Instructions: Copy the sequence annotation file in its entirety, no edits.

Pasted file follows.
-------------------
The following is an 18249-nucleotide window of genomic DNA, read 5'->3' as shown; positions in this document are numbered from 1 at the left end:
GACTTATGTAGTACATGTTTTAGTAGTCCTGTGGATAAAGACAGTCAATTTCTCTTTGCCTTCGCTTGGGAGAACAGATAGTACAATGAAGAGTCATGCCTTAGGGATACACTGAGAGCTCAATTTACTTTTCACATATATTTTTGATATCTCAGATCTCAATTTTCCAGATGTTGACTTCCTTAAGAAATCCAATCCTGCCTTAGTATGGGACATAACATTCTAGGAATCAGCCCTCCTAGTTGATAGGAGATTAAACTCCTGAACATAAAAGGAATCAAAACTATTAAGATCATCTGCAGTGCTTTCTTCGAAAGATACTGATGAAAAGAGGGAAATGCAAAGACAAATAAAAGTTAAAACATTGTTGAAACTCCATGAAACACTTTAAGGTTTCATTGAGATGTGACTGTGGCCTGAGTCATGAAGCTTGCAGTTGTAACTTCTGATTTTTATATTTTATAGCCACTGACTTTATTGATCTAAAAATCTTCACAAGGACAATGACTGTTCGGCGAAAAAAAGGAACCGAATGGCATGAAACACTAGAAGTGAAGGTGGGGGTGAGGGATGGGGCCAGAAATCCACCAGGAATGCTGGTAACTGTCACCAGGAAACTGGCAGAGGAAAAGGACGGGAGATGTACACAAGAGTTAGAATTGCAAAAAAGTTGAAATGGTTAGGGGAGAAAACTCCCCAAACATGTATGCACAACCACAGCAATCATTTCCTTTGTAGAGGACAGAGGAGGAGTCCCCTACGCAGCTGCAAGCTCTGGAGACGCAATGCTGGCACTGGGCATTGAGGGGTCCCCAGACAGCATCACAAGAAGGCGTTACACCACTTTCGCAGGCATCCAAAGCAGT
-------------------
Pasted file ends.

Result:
The following is an 18249-nucleotide window of genomic DNA, read 5'->3' as shown; positions in this document are numbered from 1 at the left end:
GACTTATGTAGTACATGTTTTAGTAGTCCTGTGGATAAAGACAGTCAATTTCTCTTTGCCTTCGCTTGGGAGAACAGATAGTACAATGAAGAGTCATGCCTTAGGGATACACTGAGAGCTCAATTTACTTTTCACATATATTTTTGATATCTCAGATCTCAATTTTCCAGATGTTGACTTCCTTAAGAAATCCAATCCTGCCTTAGTATGGGACATAACATTCTAGGAATCAGCCCTCCTAGTTGATAGGAGATTAAACTCCTGAACATAAAAGGAATCAAAACTATTAAGATCATCTGCAGTGCTTTCTTCGAAAGATACTGATGAAAAGAGGGAAATGCAAAGACAAATAAAAGTTAAAACATTGTTGAAACTCCATGAAACACTTTAAGGTTTCATTGAGATGTGACTGTGGCCTGAGTCATGAAGCTTGCAGTTGTAACTTCTGATTTTTATATTTTATAGCCACTGACTTTATTGATCTAAAAATCTTCACAAGGACAATGACTGTTCGGCGAAAAAAAGGAACCGAATGGCATGAAACACTAGAAGTGAAGGTGGGGGTGAGGGATGGGGCCAGAAATCCACCAGGAATGCTGGTAACTGTCACCAGGAAACTGGCAGAGGAAAAGGACGGGAGATGTACACAAGAGTTAGAATTGCAAAAAAGTTGAAATGGTTAGGGGAGAAAACTCCCCAAACATGTATGCACAACCACAGCAATCATTTCCTTTGTAGAGGACAGAGGAGGAGTCCCCTACGCAGCTGCAAGCTCTGGAGACGCAATGCTGGCACTGGGCATTGAGGGGTCCCCAGACAGCATCACAAGAAGGCGTTACACCACTTTCGCAGGCATCCAAAGCAGT